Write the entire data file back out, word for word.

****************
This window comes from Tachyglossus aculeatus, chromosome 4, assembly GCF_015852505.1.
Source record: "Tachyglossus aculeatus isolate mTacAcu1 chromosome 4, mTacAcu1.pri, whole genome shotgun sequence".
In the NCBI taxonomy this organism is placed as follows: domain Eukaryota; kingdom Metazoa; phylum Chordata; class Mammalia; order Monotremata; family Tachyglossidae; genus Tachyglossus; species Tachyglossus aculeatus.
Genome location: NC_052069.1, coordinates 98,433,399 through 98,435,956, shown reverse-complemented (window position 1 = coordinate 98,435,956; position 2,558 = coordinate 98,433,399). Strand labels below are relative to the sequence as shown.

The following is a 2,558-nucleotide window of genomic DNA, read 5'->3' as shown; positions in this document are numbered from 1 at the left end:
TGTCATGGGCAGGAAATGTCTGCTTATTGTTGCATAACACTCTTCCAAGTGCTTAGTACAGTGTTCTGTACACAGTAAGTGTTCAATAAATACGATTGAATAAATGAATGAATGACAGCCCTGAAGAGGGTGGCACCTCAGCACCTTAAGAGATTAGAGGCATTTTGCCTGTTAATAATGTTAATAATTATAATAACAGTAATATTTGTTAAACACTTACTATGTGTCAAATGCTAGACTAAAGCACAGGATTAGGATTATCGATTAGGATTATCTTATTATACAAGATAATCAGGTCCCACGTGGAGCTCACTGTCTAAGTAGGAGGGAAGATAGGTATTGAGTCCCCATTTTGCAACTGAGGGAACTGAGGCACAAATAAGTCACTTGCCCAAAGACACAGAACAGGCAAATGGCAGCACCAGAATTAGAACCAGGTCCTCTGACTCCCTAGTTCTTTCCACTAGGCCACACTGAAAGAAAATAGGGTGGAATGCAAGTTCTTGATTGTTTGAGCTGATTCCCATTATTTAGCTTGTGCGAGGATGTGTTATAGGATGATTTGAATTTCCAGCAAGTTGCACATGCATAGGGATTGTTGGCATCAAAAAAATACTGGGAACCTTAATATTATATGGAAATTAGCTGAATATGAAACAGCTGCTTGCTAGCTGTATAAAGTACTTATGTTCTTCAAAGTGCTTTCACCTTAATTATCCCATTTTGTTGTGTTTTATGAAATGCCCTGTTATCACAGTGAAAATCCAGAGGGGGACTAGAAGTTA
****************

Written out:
This window comes from Tachyglossus aculeatus, chromosome 4, assembly GCF_015852505.1.
Source record: "Tachyglossus aculeatus isolate mTacAcu1 chromosome 4, mTacAcu1.pri, whole genome shotgun sequence".
In the NCBI taxonomy this organism is placed as follows: domain Eukaryota; kingdom Metazoa; phylum Chordata; class Mammalia; order Monotremata; family Tachyglossidae; genus Tachyglossus; species Tachyglossus aculeatus.
Genome location: NC_052069.1, coordinates 98,433,399 through 98,435,956, shown reverse-complemented (window position 1 = coordinate 98,435,956; position 2,558 = coordinate 98,433,399). Strand labels below are relative to the sequence as shown.

The following is a 2,558-nucleotide window of genomic DNA, read 5'->3' as shown; positions in this document are numbered from 1 at the left end:
TGTCATGGGCAGGAAATGTCTGCTTATTGTTGCATAACACTCTTCCAAGTGCTTAGTACAGTGTTCTGTACACAGTAAGTGTTCAATAAATACGATTGAATAAATGAATGAATGACAGCCCTGAAGAGGGTGGCACCTCAGCACCTTAAGAGATTAGAGGCATTTTGCCTGTTAATAATGTTAATAATTATAATAACAGTAATATTTGTTAAACACTTACTATGTGTCAAATGCTAGACTAAAGCACAGGATTAGGATTATCGATTAGGATTATCTTATTATACAAGATAATCAGGTCCCACGTGGAGCTCACTGTCTAAGTAGGAGGGAAGATAGGTATTGAGTCCCCATTTTGCAACTGAGGGAACTGAGGCACAAATAAGTCACTTGCCCAAAGACACAGAACAGGCAAATGGCAGCACCAGAATTAGAACCAGGTCCTCTGACTCCCTAGTTCTTTCCACTAGGCCACACTGAAAGAAAATAGGGTGGAATGCAAGTTCTTGATTGTTTGAGCTGATTCCCATTATTTAGCTTGTGCGAGGATGTGTTATAGGATGATTTGAATTTCCAGCAAGTTGCACATGCATAGGGATTGTTGGCATCAAAAAAATACTGGGAACCTTAATATTATATGGAAATTAGCTGAATATGAAACAGCTGCTTGCTAGCTGTATAAAGTACTTATGTTCTTCAAAGTGCTTTCACCTTAATTATCCCATTTTGTTGTGTTTTATGAAATGCCCTGTTATCACAGTGAAAATCCAGAGGGGGACTAGAAGTTA